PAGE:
Thramping Down to Sligo - Sligo Poets

Go to content

Main menu:

1913 > Sligo Poetry 1913 > Sligo Champion

  Sligo Champion 12 April 1913

Thrampin’ down to Sligo with my peddler’s
There’s Dublin left behind me and the
            plains of Kildare,
Thrampin down to Sligo and the ways
            of my heart
Where Maurya’s waitin for me in her
            grey-streaked hair;
Just the same dear woman that I kissed
            by Loch Gill
Thirty-seven years ago, and my Maurya

I’m sick of Dublin city with its noise and
            its fret,
I’m sick of sellin’ vanithees my wares
            by the road,
For down beyond the Shannon the black-
            thorn bushes set
Their little blossoms out to say that Spring
            is abroad;
And one old thrush I’m knowin’ these five
            years and more
Is settin’ up her nest beside my own cabin

My little donkey’s tired, and I am tired,
When sixty years are on you what joy
            is there in life
But to rest beside the things you know are
            always thrue,
And what to man is thruer than his home
            and his wife!–
So I’m thrampin’ down to Sligo, to my own
            heart’s share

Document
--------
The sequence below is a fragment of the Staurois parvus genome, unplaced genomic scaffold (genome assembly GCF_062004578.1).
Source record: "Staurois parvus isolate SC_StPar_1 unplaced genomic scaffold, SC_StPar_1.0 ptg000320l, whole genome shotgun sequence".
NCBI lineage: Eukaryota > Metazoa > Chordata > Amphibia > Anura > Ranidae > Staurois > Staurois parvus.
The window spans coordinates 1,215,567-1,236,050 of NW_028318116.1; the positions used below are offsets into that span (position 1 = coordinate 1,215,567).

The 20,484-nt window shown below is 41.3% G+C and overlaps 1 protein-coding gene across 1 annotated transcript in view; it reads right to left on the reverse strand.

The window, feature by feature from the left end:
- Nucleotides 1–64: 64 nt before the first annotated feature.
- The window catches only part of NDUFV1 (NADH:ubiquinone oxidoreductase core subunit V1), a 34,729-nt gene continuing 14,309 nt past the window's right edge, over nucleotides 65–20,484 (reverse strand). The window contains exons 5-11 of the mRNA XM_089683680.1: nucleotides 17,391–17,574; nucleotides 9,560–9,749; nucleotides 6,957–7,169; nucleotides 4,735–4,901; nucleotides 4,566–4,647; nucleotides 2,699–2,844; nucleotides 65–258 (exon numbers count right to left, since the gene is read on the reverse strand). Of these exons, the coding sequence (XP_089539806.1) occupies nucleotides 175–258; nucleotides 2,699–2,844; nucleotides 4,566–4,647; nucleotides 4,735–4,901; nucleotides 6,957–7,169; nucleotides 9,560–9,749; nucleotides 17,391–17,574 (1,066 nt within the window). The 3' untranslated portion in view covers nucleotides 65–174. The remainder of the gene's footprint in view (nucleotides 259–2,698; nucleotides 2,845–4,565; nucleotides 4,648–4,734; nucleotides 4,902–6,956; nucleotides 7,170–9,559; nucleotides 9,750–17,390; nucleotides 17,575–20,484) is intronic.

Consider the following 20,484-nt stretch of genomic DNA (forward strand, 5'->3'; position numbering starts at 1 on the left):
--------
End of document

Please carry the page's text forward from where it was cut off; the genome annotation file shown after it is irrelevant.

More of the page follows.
Where Maurya’s waitin for me in her grey-
            streaked hair.

The nights are sweet about me and the
            dawns rain grey
And every step I go is over good Irish
‘Were you ever in America?’ a man said
‘Begor, I never was,’ said I, ‘I thank
            my God;’
So I’m thrampin down to Sligo where the
            sea winds race
And there’s welcome waitin’ for me in my
            Maurya’s face.

                                  Teresa Brayton.

Above: Teresa Brayton in 1913

This poem, by the author of the well-known Old Bog Road, was published in her collection Songs Of The Dawn and Irish Ditties (New York, P. J. Kennedy & Son, 1913).

Teresa Brayton was a poet and nationalist, born
near Kilcock in Co. Kildare in 1868. She emigrated to America in 1895 and became well known in Irish-American circles.

She published extensively in many American newspapers and magazines. In 1913 she published her first book of poetry from which this poem comes. She published The Flame of Ireland in 1926 and Christmas Verses in 1934.

Her main themes were the exile's nostalgic loss of homeland, nationalism and religion. She returned permanently to Ireland in 1932 and died in her home, Kilbrook, in 1943. President de Valera unveiled a memorial cross over her grave in 1959.

This poem is a good example of her work with a strong rhythm and rhymes. It is full of nostalgia for the west of Ireland, its rain, cabins, blackthorn bushes and sea winds. It also contains a number of attempts to reproduce an Irish accent through spelling - 'thrampin", 'vanithees', 'yestherday'.

There is little effort to fill our any story in the poem and it could even be inferred that the peddler has not seen his wife, Maurya, for thirty-seven years!

The third line (
italicised) in the first stanza was omitted, presumably by mistake, when this was printed in the Sligo Champion.

Back to content | Back to main menu